The machine on which I work and by which I manage basic needs—banking, shopping, emails to my dad urging him to switch up his passwords—brought me Kevin Donnelly. I didn’t go looking. Algorithms did.
I mean, if this guy wants to (a) demonstrate his poor reading comprehension and (b) claim, as so many have, that the true problem of the moment is Political Correctness Gone Mad, good on him. Let him share his cultural myopia about the “cultural Marxist” with his friends or in his academic department. Let me use the internet without corporate disturbance. Let me, and others, believe that this familiar, endlessly reproduced “argument” about the evil power of certain German philosophers is one that does not need address.
I miss the comedy festival. I miss a good, live laugh. I miss a response unmediated by the internet.
You see. Now I have to bore you and say that the Frankfurt School is not as Donnelly describes it: evil architect of The Politically Correct. This was not a group of hive-minded toddlers who never knew hardship and sat about in their ivory playpen conspiring to build an invisible regulatory body that would prevent a football player of the future from saying that homosexuals belong in hell and would also coerce a major airline into communist ways.
No. The Frankfurt School was not a club of comfortable toffs identically absorbed with cultural matters. First, bit hard to ponce about talking only about Goethe when the very material threat of Nazism is on your doorstep. German intellectuals, particularly German Jewish intellectuals, weren’t often awarded government grants. Second, Walter Benjamin, a person driven to suicide by the German state, was pretty clear about the power of the cultural. History, he said, has been “a fight for the crude and material things without which no refined and spiritual things could exist.”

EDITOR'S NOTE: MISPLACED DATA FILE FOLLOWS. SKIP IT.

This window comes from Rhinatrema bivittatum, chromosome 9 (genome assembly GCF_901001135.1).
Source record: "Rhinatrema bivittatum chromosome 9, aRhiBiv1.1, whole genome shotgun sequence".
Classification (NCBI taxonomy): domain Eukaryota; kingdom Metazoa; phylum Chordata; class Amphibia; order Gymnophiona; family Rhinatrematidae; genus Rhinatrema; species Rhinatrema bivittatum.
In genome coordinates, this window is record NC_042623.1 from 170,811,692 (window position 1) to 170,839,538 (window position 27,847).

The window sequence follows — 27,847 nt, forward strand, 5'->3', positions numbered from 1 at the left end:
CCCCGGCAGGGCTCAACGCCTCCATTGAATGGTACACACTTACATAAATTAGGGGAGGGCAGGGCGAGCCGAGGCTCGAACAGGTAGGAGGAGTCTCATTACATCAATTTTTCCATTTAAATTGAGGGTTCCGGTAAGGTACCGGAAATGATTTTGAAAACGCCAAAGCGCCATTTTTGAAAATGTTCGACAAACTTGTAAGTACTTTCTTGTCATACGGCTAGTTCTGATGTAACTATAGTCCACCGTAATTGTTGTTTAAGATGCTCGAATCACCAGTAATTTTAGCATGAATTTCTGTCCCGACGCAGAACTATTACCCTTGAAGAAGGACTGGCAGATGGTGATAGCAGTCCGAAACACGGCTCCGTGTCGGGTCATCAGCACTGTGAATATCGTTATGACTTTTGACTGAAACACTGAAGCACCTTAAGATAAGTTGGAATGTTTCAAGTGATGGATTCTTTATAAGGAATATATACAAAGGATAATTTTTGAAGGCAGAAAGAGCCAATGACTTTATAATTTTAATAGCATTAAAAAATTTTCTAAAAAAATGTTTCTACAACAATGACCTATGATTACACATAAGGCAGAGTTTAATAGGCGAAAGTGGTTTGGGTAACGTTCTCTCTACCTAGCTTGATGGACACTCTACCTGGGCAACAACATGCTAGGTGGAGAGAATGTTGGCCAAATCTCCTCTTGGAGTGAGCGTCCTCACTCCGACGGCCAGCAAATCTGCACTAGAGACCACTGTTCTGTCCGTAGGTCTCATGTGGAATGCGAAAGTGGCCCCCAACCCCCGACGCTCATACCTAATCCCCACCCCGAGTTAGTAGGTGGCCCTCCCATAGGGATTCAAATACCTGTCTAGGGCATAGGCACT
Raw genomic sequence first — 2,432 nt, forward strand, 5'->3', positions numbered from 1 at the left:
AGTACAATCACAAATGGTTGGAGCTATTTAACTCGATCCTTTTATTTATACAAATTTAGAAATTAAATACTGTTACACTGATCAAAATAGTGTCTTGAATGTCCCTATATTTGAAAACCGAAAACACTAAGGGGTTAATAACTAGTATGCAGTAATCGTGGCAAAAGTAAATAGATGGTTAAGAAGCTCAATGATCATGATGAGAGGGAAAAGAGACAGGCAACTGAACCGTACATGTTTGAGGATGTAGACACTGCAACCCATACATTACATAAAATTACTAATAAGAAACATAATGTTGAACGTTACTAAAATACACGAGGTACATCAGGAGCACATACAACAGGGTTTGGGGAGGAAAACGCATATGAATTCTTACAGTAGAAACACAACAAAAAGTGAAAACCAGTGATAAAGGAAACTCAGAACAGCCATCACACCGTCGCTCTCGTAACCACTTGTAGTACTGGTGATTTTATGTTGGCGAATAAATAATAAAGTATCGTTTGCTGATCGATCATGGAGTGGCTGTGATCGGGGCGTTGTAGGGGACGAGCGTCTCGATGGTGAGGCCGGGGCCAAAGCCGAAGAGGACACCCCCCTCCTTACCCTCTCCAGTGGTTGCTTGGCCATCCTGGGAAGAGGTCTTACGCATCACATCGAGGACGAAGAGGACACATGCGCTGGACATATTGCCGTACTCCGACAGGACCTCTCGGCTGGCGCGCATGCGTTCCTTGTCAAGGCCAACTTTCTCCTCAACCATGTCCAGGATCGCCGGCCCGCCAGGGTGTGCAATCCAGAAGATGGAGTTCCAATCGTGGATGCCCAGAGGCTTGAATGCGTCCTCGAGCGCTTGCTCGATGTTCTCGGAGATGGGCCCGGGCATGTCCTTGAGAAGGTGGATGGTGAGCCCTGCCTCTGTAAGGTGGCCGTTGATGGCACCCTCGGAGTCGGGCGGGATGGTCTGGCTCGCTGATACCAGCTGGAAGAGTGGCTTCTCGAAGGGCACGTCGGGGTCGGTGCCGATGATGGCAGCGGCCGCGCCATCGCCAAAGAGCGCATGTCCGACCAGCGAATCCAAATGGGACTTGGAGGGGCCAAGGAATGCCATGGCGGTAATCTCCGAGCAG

When Benjamin—arguably now the name most associated with Frankfurt, notwithstanding a life and oeuvre cut short—wrote of culture, he did so with ardent curiosity. His question was not “how can culture shape the world for my evil purposes?” but “how doesculture shape the world, if at all?” Benjamin’s unfinished debate with Theodor Adorno, whose viewof mass culture as an inevitably ruling class force is WELL KNOWN, KEVIN, was the prelude to something great. Something that has nothing to do with political correctness.
I guess that Donnelly has read a little of the 1960s paperback best-seller Herbert Marcuse, or, at least, the guy’s Wikipedia entry. I surmise that he is aware of Jürgen Habermas, a still living sociologist often associated with the Frankfurt School but not, at all, Marxist. I am absolutely sure that there is no rationale for the reproduction of a tired argument in a newspaper of purported quality. And I am just so cranky that this is carried to me and to others by algorithmic gas.
I miss the comedy festival. I miss a good, live laugh. I miss a response unmediated by the internet. I miss turning off my phone.